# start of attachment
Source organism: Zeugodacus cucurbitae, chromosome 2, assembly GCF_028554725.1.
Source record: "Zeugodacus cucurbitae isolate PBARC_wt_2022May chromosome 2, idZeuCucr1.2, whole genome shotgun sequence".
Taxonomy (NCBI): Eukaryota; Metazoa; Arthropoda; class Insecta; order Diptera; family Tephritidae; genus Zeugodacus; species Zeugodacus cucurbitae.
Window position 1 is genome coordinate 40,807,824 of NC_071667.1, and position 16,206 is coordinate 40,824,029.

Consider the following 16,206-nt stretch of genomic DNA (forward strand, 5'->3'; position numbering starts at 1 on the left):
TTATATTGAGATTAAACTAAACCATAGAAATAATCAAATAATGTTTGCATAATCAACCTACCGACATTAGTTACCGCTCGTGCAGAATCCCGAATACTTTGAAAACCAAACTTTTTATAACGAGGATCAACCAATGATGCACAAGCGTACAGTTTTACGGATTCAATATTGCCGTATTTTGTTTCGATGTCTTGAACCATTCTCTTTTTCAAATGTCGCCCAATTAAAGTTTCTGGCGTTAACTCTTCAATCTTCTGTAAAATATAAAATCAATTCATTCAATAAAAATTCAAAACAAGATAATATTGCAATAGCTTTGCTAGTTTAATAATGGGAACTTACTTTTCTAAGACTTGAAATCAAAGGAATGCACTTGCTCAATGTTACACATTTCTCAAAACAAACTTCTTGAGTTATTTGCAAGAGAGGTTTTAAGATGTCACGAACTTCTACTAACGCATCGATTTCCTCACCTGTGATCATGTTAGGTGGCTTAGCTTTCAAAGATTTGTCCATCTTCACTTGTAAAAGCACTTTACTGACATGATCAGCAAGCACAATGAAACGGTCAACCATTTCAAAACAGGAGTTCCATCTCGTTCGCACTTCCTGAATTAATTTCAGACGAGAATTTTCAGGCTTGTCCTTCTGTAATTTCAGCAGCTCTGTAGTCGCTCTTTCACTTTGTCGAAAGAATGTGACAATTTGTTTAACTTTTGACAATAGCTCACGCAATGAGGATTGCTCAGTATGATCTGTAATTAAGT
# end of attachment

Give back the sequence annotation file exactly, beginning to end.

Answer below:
Source organism: Zeugodacus cucurbitae, chromosome 2, assembly GCF_028554725.1.
Source record: "Zeugodacus cucurbitae isolate PBARC_wt_2022May chromosome 2, idZeuCucr1.2, whole genome shotgun sequence".
Taxonomy (NCBI): Eukaryota; Metazoa; Arthropoda; class Insecta; order Diptera; family Tephritidae; genus Zeugodacus; species Zeugodacus cucurbitae.
Window position 1 is genome coordinate 40,807,824 of NC_071667.1, and position 16,206 is coordinate 40,824,029.

Consider the following 16,206-nt stretch of genomic DNA (forward strand, 5'->3'; position numbering starts at 1 on the left):
TTATATTGAGATTAAACTAAACCATAGAAATAATCAAATAATGTTTGCATAATCAACCTACCGACATTAGTTACCGCTCGTGCAGAATCCCGAATACTTTGAAAACCAAACTTTTTATAACGAGGATCAACCAATGATGCACAAGCGTACAGTTTTACGGATTCAATATTGCCGTATTTTGTTTCGATGTCTTGAACCATTCTCTTTTTCAAATGTCGCCCAATTAAAGTTTCTGGCGTTAACTCTTCAATCTTCTGTAAAATATAAAATCAATTCATTCAATAAAAATTCAAAACAAGATAATATTGCAATAGCTTTGCTAGTTTAATAATGGGAACTTACTTTTCTAAGACTTGAAATCAAAGGAATGCACTTGCTCAATGTTACACATTTCTCAAAACAAACTTCTTGAGTTATTTGCAAGAGAGGTTTTAAGATGTCACGAACTTCTACTAACGCATCGATTTCCTCACCTGTGATCATGTTAGGTGGCTTAGCTTTCAAAGATTTGTCCATCTTCACTTGTAAAAGCACTTTACTGACATGATCAGCAAGCACAATGAAACGGTCAACCATTTCAAAACAGGAGTTCCATCTCGTTCGCACTTCCTGAATTAATTTCAGACGAGAATTTTCAGGCTTGTCCTTCTGTAATTTCAGCAGCTCTGTAGTCGCTCTTTCACTTTGTCGAAAGAATGTGACAATTTGTTTAACTTTTGACAATAGCTCACGCAATGAGGATTGCTCAGTATGATCTGTAATTAAGT